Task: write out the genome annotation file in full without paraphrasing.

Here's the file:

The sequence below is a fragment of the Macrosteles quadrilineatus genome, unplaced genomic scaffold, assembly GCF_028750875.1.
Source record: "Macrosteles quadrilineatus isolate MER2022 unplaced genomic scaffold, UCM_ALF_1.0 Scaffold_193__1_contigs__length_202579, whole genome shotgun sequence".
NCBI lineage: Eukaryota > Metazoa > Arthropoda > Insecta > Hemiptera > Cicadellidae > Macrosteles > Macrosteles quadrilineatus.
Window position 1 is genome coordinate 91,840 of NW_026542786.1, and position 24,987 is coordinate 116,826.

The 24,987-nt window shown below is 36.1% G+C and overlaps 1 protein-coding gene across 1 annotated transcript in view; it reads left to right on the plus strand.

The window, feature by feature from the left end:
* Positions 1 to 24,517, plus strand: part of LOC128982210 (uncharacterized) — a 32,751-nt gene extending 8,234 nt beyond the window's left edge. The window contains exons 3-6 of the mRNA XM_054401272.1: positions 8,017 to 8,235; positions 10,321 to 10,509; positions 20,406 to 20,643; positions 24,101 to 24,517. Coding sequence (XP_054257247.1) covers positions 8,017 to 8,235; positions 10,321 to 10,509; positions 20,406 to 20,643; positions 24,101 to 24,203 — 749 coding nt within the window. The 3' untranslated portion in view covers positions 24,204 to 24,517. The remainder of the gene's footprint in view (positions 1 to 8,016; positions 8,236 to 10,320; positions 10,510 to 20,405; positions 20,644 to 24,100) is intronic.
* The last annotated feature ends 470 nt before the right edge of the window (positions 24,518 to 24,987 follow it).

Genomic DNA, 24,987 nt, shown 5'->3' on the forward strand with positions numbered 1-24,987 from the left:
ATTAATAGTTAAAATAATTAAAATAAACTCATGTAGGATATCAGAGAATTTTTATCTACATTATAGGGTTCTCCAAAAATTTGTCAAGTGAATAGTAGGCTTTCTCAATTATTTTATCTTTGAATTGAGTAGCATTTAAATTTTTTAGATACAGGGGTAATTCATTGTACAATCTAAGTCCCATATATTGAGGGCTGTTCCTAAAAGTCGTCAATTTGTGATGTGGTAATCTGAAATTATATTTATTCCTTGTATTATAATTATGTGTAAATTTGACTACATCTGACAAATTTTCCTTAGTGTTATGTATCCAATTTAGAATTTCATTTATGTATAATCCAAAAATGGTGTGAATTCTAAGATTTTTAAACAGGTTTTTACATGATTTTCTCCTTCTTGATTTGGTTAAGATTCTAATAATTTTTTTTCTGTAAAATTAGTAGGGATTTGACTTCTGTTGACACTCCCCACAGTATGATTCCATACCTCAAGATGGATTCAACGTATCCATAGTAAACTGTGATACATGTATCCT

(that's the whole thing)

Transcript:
The sequence below is a fragment of the Macrosteles quadrilineatus genome, unplaced genomic scaffold, assembly GCF_028750875.1.
Source record: "Macrosteles quadrilineatus isolate MER2022 unplaced genomic scaffold, UCM_ALF_1.0 Scaffold_193__1_contigs__length_202579, whole genome shotgun sequence".
NCBI lineage: Eukaryota > Metazoa > Arthropoda > Insecta > Hemiptera > Cicadellidae > Macrosteles > Macrosteles quadrilineatus.
Window position 1 is genome coordinate 91,840 of NW_026542786.1, and position 24,987 is coordinate 116,826.

The 24,987-nt window shown below is 36.1% G+C and overlaps 1 protein-coding gene across 1 annotated transcript in view; it reads left to right on the plus strand.

The window, feature by feature from the left end:
* Positions 1 to 24,517, plus strand: part of LOC128982210 (uncharacterized) — a 32,751-nt gene extending 8,234 nt beyond the window's left edge. The window contains exons 3-6 of the mRNA XM_054401272.1: positions 8,017 to 8,235; positions 10,321 to 10,509; positions 20,406 to 20,643; positions 24,101 to 24,517. Coding sequence (XP_054257247.1) covers positions 8,017 to 8,235; positions 10,321 to 10,509; positions 20,406 to 20,643; positions 24,101 to 24,203 — 749 coding nt within the window. The 3' untranslated portion in view covers positions 24,204 to 24,517. The remainder of the gene's footprint in view (positions 1 to 8,016; positions 8,236 to 10,320; positions 10,510 to 20,405; positions 20,644 to 24,100) is intronic.
* The last annotated feature ends 470 nt before the right edge of the window (positions 24,518 to 24,987 follow it).

Genomic DNA, 24,987 nt, shown 5'->3' on the forward strand with positions numbered 1-24,987 from the left:
ATTAATAGTTAAAATAATTAAAATAAACTCATGTAGGATATCAGAGAATTTTTATCTACATTATAGGGTTCTCCAAAAATTTGTCAAGTGAATAGTAGGCTTTCTCAATTATTTTATCTTTGAATTGAGTAGCATTTAAATTTTTTAGATACAGGGGTAATTCATTGTACAATCTAAGTCCCATATATTGAGGGCTGTTCCTAAAAGTCGTCAATTTGTGATGTGGTAATCTGAAATTATATTTATTCCTTGTATTATAATTATGTGTAAATTTGACTACATCTGACAAATTTTCCTTAGTGTTATGTATCCAATTTAGAATTTCATTTATGTATAATCCAAAAATGGTGTGAATTCTAAGATTTTTAAACAGGTTTTTACATGATTTTCTCCTTCTTGATTTGGTTAAGATTCTAATAATTTTTTTTCTGTAAAATTAGTAGGGATTTGACTTCTGTTGACACTCCCCACAGTATGATTCCATACCTCAAGATGGATTCAACGTATCCATAGTAAACTGTGATACATGTATCCT